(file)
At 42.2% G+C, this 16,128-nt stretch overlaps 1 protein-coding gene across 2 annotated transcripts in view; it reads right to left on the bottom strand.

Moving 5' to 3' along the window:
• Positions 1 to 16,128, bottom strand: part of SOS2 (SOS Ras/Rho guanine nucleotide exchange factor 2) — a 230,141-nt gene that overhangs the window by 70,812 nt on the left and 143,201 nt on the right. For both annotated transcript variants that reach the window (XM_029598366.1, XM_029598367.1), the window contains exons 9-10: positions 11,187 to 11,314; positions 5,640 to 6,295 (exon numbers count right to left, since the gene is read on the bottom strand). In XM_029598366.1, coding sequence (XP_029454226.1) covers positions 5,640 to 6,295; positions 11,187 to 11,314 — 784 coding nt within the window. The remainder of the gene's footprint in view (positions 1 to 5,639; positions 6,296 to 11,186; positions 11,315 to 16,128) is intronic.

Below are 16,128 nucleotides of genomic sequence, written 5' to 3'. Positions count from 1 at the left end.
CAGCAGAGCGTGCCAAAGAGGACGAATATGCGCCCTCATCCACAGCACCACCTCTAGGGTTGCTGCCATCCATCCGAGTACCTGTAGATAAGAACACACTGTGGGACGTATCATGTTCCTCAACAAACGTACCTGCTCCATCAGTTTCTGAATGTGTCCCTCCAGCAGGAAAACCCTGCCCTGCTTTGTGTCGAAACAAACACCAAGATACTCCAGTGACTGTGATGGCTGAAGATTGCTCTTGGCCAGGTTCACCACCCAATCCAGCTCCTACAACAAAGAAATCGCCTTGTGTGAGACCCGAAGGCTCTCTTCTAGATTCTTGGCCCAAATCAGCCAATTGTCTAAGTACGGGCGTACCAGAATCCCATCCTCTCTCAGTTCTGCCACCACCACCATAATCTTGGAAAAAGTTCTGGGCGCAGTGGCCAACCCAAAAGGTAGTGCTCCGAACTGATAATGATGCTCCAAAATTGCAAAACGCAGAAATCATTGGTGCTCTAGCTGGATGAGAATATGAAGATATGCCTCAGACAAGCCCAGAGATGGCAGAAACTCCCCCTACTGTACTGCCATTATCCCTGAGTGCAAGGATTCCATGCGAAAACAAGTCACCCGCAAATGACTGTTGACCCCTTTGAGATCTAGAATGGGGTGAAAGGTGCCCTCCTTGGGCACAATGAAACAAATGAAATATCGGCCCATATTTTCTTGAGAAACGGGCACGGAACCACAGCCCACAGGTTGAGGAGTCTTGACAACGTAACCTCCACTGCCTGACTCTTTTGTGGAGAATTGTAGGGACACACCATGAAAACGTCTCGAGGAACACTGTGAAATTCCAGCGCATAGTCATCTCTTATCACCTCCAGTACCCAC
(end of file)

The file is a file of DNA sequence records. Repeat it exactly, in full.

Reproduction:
At 42.2% G+C, this 16,128-nt stretch overlaps 1 protein-coding gene across 2 annotated transcripts in view; it reads right to left on the bottom strand.

Moving 5' to 3' along the window:
• Positions 1 to 16,128, bottom strand: part of SOS2 (SOS Ras/Rho guanine nucleotide exchange factor 2) — a 230,141-nt gene that overhangs the window by 70,812 nt on the left and 143,201 nt on the right. For both annotated transcript variants that reach the window (XM_029598366.1, XM_029598367.1), the window contains exons 9-10: positions 11,187 to 11,314; positions 5,640 to 6,295 (exon numbers count right to left, since the gene is read on the bottom strand). In XM_029598366.1, coding sequence (XP_029454226.1) covers positions 5,640 to 6,295; positions 11,187 to 11,314 — 784 coding nt within the window. The remainder of the gene's footprint in view (positions 1 to 5,639; positions 6,296 to 11,186; positions 11,315 to 16,128) is intronic.

Below are 16,128 nucleotides of genomic sequence, written 5' to 3'. Positions count from 1 at the left end.
CAGCAGAGCGTGCCAAAGAGGACGAATATGCGCCCTCATCCACAGCACCACCTCTAGGGTTGCTGCCATCCATCCGAGTACCTGTAGATAAGAACACACTGTGGGACGTATCATGTTCCTCAACAAACGTACCTGCTCCATCAGTTTCTGAATGTGTCCCTCCAGCAGGAAAACCCTGCCCTGCTTTGTGTCGAAACAAACACCAAGATACTCCAGTGACTGTGATGGCTGAAGATTGCTCTTGGCCAGGTTCACCACCCAATCCAGCTCCTACAACAAAGAAATCGCCTTGTGTGAGACCCGAAGGCTCTCTTCTAGATTCTTGGCCCAAATCAGCCAATTGTCTAAGTACGGGCGTACCAGAATCCCATCCTCTCTCAGTTCTGCCACCACCACCATAATCTTGGAAAAAGTTCTGGGCGCAGTGGCCAACCCAAAAGGTAGTGCTCCGAACTGATAATGATGCTCCAAAATTGCAAAACGCAGAAATCATTGGTGCTCTAGCTGGATGAGAATATGAAGATATGCCTCAGACAAGCCCAGAGATGGCAGAAACTCCCCCTACTGTACTGCCATTATCCCTGAGTGCAAGGATTCCATGCGAAAACAAGTCACCCGCAAATGACTGTTGACCCCTTTGAGATCTAGAATGGGGTGAAAGGTGCCCTCCTTGGGCACAATGAAACAAATGAAATATCGGCCCATATTTTCTTGAGAAACGGGCACGGAACCACAGCCCACAGGTTGAGGAGTCTTGACAACGTAACCTCCACTGCCTGACTCTTTTGTGGAGAATTGTAGGGACACACCATGAAAACGTCTCGAGGAACACTGTGAAATTCCAGCGCATAGTCATCTCTTATCACCTCCAGTACCCAC